At the pool, we will begin our first traverse across the pool. Once across, we begin an ascent over volcanic rock, which provides excellent grip, to a second vertical traverse about ten feet, again, over water. This will be the final traverse. We then rock hop through a flowing stream to a third pool, at which point we will ascend up a 20 foot rock slab through a narrow nearly vertical slot 15 feet. We’ll be negotiating rock until we reach the dam and then climb up either one of the two sides.
Originally built as a recreational lake, it’s now a unique freshwater marsh that provides a stop-over for migratory birds in the winter.
According to the Malibu Creek Docents, around 1903, the Crags Country Club constructed a 50 foot tall dam on its 2,000 acre property on what is now Malibu Creek State Park. The dam created a seven acre lake that club members used for fishing and duck hunting. The Club closed in 1936 and 10 years later, 20th Century Fox Studios purchased the property to film movies and TV shows on what was renamed Century Ranch. The 1968 “Planet of the Apes” featured many prominent scenes shot here.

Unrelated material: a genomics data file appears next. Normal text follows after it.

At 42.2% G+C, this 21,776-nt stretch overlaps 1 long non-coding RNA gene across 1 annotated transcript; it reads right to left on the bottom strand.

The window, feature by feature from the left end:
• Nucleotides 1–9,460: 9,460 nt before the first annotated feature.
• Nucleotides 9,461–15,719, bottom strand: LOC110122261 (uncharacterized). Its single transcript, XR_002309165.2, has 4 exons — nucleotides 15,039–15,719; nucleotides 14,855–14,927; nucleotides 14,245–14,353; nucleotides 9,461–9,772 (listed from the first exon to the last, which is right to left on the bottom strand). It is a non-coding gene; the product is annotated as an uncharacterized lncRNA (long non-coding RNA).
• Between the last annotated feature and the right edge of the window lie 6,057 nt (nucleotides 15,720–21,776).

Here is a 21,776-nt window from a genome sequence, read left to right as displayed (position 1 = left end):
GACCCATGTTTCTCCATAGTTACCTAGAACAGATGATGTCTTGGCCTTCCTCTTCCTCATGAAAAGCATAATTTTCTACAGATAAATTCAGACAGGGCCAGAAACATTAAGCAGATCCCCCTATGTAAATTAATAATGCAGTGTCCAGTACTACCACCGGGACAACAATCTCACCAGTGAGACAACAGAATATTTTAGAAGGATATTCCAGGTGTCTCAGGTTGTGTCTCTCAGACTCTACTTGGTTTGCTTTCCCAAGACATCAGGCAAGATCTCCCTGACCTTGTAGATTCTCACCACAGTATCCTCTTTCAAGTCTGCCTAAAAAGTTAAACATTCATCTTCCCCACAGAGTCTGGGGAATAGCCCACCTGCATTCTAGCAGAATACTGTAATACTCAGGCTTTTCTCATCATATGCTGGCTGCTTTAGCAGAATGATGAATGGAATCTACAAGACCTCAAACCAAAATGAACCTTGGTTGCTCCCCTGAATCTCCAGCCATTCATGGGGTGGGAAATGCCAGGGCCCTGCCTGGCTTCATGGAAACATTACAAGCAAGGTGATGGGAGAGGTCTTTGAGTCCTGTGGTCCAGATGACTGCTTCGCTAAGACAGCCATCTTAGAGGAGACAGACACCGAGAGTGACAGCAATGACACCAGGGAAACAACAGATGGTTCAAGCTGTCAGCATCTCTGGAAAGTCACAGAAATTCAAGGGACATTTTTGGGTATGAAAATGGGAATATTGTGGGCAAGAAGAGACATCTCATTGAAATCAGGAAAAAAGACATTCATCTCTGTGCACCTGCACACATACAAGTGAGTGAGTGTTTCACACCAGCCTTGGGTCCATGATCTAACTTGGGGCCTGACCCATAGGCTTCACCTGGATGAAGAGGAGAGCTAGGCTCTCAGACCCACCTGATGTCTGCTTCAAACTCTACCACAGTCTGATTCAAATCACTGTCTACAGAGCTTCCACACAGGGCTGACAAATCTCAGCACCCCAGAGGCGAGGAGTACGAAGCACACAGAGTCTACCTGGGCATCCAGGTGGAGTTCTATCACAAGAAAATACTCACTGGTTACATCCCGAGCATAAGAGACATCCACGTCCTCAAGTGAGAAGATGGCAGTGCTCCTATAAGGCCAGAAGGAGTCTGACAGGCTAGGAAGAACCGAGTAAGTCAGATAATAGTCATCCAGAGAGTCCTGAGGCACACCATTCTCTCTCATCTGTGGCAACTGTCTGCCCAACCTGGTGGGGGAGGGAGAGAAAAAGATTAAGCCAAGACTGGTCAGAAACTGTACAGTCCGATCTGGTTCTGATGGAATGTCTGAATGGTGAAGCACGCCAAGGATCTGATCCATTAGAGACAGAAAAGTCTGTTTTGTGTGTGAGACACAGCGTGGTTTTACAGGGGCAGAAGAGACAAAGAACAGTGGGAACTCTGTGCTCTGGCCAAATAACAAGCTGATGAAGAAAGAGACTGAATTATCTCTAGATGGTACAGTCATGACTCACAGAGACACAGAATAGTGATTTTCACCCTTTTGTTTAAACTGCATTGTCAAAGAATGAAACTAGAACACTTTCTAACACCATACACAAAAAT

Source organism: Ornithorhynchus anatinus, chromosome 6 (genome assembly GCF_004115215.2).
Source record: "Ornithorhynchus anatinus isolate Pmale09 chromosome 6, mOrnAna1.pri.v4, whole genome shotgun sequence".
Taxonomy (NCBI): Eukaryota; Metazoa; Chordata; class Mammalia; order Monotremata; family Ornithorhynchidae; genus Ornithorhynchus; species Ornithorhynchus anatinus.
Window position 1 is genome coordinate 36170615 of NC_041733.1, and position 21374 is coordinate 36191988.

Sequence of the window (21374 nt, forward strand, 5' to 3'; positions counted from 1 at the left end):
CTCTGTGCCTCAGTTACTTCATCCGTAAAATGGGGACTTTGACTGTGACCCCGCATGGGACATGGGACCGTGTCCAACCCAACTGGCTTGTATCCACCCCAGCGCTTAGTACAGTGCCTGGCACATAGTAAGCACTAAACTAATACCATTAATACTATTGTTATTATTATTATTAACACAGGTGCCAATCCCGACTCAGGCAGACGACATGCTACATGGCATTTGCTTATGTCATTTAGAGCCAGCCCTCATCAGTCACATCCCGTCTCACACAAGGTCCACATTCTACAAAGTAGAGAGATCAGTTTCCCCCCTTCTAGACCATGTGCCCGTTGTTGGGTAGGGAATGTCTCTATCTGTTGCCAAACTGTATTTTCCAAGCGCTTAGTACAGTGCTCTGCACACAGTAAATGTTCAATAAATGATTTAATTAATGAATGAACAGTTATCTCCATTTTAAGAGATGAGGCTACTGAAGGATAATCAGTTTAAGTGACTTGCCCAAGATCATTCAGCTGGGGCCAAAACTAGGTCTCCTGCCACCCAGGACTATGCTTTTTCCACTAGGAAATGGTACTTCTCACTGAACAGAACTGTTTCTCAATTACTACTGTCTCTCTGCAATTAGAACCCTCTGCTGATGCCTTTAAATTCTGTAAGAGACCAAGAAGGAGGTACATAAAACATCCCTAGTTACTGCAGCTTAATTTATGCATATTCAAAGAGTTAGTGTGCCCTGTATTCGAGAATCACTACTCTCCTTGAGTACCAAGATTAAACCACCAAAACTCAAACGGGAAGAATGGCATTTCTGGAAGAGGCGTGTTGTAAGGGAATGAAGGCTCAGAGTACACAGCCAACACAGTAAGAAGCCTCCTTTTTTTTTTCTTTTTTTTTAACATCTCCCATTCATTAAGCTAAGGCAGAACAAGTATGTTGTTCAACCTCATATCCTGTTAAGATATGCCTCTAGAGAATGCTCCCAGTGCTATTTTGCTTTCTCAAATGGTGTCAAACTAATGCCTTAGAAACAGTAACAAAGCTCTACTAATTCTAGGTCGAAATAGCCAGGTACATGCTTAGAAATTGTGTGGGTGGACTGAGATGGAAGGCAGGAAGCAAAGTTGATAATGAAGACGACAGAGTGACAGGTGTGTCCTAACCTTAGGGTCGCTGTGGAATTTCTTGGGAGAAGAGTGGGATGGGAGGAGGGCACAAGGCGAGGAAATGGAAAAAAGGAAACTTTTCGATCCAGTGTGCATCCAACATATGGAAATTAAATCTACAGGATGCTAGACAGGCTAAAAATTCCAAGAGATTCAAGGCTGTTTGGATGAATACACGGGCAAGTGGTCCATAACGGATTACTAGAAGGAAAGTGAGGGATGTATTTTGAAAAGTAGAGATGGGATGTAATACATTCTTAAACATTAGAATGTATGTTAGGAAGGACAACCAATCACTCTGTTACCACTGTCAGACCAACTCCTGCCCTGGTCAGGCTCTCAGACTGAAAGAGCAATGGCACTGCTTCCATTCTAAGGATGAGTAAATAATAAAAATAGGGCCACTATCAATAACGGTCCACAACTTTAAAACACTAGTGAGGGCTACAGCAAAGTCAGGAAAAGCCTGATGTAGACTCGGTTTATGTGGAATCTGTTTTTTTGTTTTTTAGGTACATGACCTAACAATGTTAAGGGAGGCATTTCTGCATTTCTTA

PLEASE – Know your limits and abilities. Bring snacks and drink plenty of liquids when hiking. Check weather conditions and dress accordingly and be aware of your surroundings at all times. Watching out for poison oak, snakes, ticks, uneven footing, spectacular views, beautiful fauna all while interacting with awesome (usually) fellow hikers can be extremely hazardous, rewarding and fun.
The Farzan Rule: Posted hike times are the time the hike starts or we leave from a posted shuttle location. I’m aware other Meetup groups offer a grace period for late arrivals; we don’t. It’s your responsibility to know the location of the meeting spot and be there and ready to participate at the posted time. If you have any concerns about the directions feel free to contact the organizer of the event, preferably in advance of the event and not at the start time. I’m of the opinion that it’s not fair to delay an event when the majority of attendees have arrived on-time. (so named after a conversation I had with a certain un-named member)
RSVP’s: If you RSVP for an event be responsible and update your RSVP if your plans change. If your plans change at the last second and you’re not able to update your RSVP also let us know. In my opinion a no-show is someone who has no regard for following the guidelines we request from our members and will risk being removed from future events that have a limit.
VHC HIKE RATING SCALE